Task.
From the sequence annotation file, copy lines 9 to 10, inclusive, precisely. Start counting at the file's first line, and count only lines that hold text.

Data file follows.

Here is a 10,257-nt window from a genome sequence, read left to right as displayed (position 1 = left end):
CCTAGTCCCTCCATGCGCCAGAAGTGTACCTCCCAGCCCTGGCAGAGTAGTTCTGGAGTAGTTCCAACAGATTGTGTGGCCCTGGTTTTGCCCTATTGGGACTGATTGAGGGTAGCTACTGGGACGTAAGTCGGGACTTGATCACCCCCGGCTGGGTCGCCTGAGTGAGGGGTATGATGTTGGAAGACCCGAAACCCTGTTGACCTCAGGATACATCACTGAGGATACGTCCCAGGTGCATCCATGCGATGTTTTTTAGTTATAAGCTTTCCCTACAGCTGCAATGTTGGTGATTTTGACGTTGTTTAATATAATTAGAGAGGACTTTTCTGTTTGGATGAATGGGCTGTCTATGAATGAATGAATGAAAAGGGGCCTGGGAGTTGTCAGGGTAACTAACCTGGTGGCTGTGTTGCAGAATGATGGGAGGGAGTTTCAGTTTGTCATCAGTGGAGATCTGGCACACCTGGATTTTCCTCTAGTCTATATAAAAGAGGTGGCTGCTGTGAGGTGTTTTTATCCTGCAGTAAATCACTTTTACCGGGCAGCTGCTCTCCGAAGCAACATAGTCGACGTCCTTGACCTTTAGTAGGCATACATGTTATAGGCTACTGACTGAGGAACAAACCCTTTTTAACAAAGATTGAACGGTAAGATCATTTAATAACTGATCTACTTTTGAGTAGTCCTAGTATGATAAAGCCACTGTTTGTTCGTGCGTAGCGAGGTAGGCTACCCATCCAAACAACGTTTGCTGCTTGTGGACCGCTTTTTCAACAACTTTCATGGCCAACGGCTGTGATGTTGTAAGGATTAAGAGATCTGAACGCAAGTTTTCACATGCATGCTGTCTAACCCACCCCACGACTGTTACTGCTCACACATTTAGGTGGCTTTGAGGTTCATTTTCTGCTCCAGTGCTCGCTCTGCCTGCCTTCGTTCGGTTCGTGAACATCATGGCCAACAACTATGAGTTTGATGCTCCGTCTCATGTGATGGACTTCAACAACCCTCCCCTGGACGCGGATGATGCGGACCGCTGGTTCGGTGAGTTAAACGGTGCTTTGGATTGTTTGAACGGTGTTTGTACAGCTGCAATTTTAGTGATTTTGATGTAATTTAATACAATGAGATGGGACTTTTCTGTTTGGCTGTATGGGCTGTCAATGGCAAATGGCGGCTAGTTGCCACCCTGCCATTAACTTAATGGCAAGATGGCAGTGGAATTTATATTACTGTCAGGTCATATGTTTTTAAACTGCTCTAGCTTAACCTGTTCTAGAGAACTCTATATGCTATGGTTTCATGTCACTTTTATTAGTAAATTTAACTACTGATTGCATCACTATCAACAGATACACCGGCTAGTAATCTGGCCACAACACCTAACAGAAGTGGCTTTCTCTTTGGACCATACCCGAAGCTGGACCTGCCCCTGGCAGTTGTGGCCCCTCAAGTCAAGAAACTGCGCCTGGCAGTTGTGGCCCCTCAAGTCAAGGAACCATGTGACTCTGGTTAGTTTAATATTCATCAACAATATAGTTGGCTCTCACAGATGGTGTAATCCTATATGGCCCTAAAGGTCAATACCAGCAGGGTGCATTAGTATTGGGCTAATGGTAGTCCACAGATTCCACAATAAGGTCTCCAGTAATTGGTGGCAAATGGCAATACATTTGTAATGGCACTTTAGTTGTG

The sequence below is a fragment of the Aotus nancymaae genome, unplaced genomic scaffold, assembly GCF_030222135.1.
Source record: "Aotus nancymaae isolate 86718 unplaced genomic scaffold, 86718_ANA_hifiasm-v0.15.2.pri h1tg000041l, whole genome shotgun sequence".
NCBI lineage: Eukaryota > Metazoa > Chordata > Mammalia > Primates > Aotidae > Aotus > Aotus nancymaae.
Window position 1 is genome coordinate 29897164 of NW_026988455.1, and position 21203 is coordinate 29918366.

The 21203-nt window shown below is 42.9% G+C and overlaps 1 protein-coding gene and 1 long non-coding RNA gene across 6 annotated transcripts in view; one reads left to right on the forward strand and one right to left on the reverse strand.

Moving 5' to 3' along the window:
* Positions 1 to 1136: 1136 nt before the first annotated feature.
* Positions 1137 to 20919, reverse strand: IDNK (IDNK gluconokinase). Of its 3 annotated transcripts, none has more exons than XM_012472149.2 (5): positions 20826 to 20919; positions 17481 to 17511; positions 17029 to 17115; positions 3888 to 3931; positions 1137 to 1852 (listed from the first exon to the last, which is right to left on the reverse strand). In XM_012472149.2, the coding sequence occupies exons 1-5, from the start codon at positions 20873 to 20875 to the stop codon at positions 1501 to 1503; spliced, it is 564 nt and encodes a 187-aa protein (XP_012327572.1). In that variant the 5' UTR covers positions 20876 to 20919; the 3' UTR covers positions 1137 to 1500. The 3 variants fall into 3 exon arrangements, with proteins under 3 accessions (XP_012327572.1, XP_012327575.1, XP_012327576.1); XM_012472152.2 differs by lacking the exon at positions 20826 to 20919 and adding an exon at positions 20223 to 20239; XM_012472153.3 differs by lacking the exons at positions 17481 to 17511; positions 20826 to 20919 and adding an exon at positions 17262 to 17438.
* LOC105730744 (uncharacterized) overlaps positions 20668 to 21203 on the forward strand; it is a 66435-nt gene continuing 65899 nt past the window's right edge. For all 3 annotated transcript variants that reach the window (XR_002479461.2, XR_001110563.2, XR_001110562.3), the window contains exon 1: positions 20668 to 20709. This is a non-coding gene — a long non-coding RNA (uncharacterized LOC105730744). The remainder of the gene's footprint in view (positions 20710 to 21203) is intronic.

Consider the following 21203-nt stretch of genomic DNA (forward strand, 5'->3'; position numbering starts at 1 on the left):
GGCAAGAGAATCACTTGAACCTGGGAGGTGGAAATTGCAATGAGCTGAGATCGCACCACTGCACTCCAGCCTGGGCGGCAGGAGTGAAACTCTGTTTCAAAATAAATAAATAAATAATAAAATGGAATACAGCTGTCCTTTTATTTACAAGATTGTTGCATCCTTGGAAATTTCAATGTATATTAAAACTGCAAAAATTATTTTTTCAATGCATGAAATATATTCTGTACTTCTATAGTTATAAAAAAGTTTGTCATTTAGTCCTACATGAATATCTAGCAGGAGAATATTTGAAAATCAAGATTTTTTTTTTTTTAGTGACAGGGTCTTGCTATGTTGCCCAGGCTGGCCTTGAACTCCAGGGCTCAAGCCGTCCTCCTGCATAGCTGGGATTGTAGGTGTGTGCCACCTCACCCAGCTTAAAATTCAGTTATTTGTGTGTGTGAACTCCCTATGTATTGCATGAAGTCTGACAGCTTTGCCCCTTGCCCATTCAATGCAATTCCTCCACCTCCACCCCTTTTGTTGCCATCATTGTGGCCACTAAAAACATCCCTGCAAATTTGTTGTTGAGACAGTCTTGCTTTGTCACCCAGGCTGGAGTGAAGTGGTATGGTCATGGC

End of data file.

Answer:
* Positions 1 to 1136: 1136 nt before the first annotated feature.
* Positions 1137 to 20919, reverse strand: IDNK (IDNK gluconokinase). Of its 3 annotated transcripts, none has more exons than XM_012472149.2 (5): positions 20826 to 20919; positions 17481 to 17511; positions 17029 to 17115; positions 3888 to 3931; positions 1137 to 1852 (listed from the first exon to the last, which is right to left on the reverse strand). In XM_012472149.2, the coding sequence occupies exons 1-5, from the start codon at positions 20873 to 20875 to the stop codon at positions 1501 to 1503; spliced, it is 564 nt and encodes a 187-aa protein (XP_012327572.1). In that variant the 5' UTR covers positions 20876 to 20919; the 3' UTR covers positions 1137 to 1500. The 3 variants fall into 3 exon arrangements, with proteins under 3 accessions (XP_012327572.1, XP_012327575.1, XP_012327576.1); XM_012472152.2 differs by lacking the exon at positions 20826 to 20919 and adding an exon at positions 20223 to 20239; XM_012472153.3 differs by lacking the exons at positions 17481 to 17511; positions 20826 to 20919 and adding an exon at positions 17262 to 17438.